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"Illegal Contact" is to be called whenever contact is made between a defender and any receiver once they have traveled five or more yards past the line of scrimmage and the quarterback is still in possession of the ball and inside of the pocket.
The resulting penalty is five yards from the previous spot plus an automatic first down.
And while the rule itself is not in question, the penalty in its entirety is.
The penalty—five yards and an automatic first down, was a direct result of defensive players mauling receivers and essentially getting away with it, so long as the player being mauled wasn't a targeted receiver.
Proponents of the enhanced penalty—the automatic first-down—argue that it is intended to discourage defensive players from playing too aggressively, thus allowing offensive players to move more-freely through the defense. The rule as a whole, of course, would translate into more points.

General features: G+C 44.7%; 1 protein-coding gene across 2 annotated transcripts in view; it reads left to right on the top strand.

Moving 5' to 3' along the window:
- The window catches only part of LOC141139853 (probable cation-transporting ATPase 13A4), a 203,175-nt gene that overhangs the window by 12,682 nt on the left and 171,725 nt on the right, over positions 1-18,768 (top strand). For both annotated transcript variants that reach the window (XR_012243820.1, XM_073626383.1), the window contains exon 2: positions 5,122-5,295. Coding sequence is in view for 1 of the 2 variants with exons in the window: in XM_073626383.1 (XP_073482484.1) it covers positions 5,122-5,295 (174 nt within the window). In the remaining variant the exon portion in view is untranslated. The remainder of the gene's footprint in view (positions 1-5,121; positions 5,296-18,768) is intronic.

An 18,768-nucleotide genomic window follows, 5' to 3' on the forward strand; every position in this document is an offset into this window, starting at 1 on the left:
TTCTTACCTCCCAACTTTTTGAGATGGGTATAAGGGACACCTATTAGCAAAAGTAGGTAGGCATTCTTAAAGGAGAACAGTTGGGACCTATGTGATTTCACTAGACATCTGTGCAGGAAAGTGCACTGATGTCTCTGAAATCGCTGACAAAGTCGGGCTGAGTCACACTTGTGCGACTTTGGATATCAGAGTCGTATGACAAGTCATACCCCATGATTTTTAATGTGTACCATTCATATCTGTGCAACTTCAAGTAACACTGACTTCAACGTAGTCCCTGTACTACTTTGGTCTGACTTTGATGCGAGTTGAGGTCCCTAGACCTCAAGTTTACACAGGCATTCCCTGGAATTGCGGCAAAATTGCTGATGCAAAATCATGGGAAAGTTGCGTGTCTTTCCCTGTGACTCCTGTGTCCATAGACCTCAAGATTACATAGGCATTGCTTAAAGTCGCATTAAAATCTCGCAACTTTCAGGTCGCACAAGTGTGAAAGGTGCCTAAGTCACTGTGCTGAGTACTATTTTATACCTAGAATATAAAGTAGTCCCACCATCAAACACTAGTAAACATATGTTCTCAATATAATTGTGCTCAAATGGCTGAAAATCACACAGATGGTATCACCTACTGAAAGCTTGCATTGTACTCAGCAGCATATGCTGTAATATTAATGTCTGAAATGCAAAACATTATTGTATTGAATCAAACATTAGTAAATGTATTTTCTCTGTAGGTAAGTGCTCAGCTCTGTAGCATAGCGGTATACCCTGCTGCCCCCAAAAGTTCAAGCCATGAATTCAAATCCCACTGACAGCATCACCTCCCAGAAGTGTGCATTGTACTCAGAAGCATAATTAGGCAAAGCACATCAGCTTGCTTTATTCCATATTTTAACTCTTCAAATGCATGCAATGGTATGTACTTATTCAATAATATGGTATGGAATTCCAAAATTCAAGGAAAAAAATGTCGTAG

Where the penalty falls short, however, is not only its enforcement or the inconsistency of its enforcement, but the sense that the punishment does not fit the crime.
For example, a defensive player caught offsides only costs his team five yards. Only if the offense is within five yards of a first down would the penalty result in a first down, not automatically, like illegal contact.
Furthermore, receivers—and offenses as a whole, are more protected now than ever before with the league's focus on enforcing the "defenseless receiver" and "pass interference" rules, so I say if the league wants to emphasize those two rules, then they should ease up on the penalty to illegal contact.
Give the offense five yards, but make them earn the first down.